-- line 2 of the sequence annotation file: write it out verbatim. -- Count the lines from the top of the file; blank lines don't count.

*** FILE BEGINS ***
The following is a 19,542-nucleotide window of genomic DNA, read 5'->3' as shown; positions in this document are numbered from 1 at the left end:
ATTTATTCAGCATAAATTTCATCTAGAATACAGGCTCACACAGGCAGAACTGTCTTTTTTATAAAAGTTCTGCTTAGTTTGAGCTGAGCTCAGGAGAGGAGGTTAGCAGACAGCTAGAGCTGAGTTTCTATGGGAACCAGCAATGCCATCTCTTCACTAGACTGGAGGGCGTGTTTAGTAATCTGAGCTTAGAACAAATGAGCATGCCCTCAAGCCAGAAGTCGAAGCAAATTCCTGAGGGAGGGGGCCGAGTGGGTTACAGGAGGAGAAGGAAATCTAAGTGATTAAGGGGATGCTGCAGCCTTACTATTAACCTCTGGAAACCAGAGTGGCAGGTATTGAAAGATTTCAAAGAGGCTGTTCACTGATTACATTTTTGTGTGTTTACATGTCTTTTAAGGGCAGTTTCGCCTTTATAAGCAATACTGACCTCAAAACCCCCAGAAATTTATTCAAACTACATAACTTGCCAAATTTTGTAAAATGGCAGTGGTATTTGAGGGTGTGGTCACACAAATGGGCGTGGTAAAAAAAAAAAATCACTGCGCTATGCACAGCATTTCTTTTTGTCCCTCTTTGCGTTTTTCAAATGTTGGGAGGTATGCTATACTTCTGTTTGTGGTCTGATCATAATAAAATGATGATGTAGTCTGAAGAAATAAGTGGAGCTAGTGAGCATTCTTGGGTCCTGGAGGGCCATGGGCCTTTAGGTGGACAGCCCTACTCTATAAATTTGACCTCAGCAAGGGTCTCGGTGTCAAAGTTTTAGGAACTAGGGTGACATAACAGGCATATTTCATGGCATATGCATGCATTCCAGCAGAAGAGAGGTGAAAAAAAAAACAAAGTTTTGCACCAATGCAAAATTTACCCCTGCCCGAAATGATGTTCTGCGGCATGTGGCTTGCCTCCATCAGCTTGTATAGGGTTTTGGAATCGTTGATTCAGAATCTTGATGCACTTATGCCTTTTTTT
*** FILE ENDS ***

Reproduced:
ATTTATTCAGCATAAATTTCATCTAGAATACAGGCTCACACAGGCAGAACTGTCTTTTTTATAAAAGTTCTGCTTAGTTTGAGCTGAGCTCAGGAGAGGAGGTTAGCAGACAGCTAGAGCTGAGTTTCTATGGGAACCAGCAATGCCATCTCTTCACTAGACTGGAGGGCGTGTTTAGTAATCTGAGCTTAGAACAAATGAGCATGCCCTCAAGCCAGAAGTCGAAGCAAATTCCTGAGGGAGGGGGCCGAGTGGGTTACAGGAGGAGAAGGAAATCTAAGTGATTAAGGGGATGCTGCAGCCTTACTATTAACCTCTGGAAACCAGAGTGGCAGGTATTGAAAGATTTCAAAGAGGCTGTTCACTGATTACATTTTTGTGTGTTTACATGTCTTTTAAGGGCAGTTTCGCCTTTATAAGCAATACTGACCTCAAAACCCCCAGAAATTTATTCAAACTACATAACTTGCCAAATTTTGTAAAATGGCAGTGGTATTTGAGGGTGTGGTCACACAAATGGGCGTGGTAAAAAAAAAAAATCACTGCGCTATGCACAGCATTTCTTTTTGTCCCTCTTTGCGTTTTTCAAATGTTGGGAGGTATGCTATACTTCTGTTTGTGGTCTGATCATAATAAAATGATGATGTAGTCTGAAGAAATAAGTGGAGCTAGTGAGCATTCTTGGGTCCTGGAGGGCCATGGGCCTTTAGGTGGACAGCCCTACTCTATAAATTTGACCTCAGCAAGGGTCTCGGTGTCAAAGTTTTAGGAACTAGGGTGACATAACAGGCATATTTCATGGCATATGCATGCATTCCAGCAGAAGAGAGGTGAAAAAAAAAACAAAGTTTTGCACCAATGCAAAATTTACCCCTGCCCGAAATGATGTTCTGCGGCATGTGGCTTGCCTCCATCAGCTTGTATAGGGTTTTGGAATCGTTGATTCAGAATCTTGATGCACTTATGCCTTTTTTT